The burden of being the ambassador was felt. Children shouldn’t be diversity ambassadors because while the change is or isn’t happening the burden of that responsibility on top of the pain you go through while everyone else is or isn’t changing is a weight no child should have to carry. Yes, I saw people change but I also was exposed to many who didn’t want to change and those interactions were difficult. There were interactions were there was an unjust hostility towards me that I couldn’t explain or justify. I now know there were some who were upset with what I represented. I represented to some the first of many to come. To them I was a scout not an ambassador and their facial expressions, their speech, and their mannerisms were very unwelcoming. These were the people who accused me of stealing, or accused me of vandalizing their property or who treated me as if I was invisible. Those inconsistent assaults to my self esteem left open wounds and scars that took years to heal. There were times when my immature mind couldn’t interpret, define or verbalize what was going on around me but the feeling of inadequacy was ever-present.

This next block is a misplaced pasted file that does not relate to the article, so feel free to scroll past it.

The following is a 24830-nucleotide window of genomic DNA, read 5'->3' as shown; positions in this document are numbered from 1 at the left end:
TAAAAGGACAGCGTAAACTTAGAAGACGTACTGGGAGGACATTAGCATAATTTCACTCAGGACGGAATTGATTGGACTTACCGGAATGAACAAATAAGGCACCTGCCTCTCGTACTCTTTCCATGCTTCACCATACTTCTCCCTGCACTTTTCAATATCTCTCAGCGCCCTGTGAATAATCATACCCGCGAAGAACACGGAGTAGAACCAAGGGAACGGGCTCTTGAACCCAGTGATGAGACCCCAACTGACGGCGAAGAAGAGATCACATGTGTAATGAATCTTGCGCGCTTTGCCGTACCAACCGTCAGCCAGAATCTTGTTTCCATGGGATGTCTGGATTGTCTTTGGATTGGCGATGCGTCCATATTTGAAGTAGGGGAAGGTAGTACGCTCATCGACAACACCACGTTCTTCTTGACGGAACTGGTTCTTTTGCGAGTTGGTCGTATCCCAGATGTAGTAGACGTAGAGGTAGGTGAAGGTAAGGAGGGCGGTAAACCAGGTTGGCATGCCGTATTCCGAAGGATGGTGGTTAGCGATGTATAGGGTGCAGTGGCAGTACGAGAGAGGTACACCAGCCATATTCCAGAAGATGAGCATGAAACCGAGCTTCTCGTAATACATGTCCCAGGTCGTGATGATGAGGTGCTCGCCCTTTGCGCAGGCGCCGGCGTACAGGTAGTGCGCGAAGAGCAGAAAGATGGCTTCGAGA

5 things I’ve learned as a newspaper carrying ambassador.
- I had one job and didn’t need another. Being the pied piper of diversity is not a job for a child.
- Developing a keen sense of awareness about what is going on around me was a great skill that has helped me in my life. The development of this skill could only come with the knowledge that there are people in the world who may try to hurt me. The lesson was worth the innocence sacrificed.
- As a child I didn’t understand the power of race. When people treated me badly simply because I was Black I internalized it. I deduced their treatment of me was warranted because there was something broken in me that caused that unjust treatment.
- I didn’t label it racism. There were things that were done and said that looking back on them were obviously racist but I didn’t see it…then. If my parents had asked me if I had encountered racism or racist people I would have said “no,” and felt that way up in to my 30’s. Parents have to have enough awareness to see what children can’t.
- The clothes styles changed but a lot of what I struggled with is still very present today. Don’t write these lessons off as lessons of yesterday.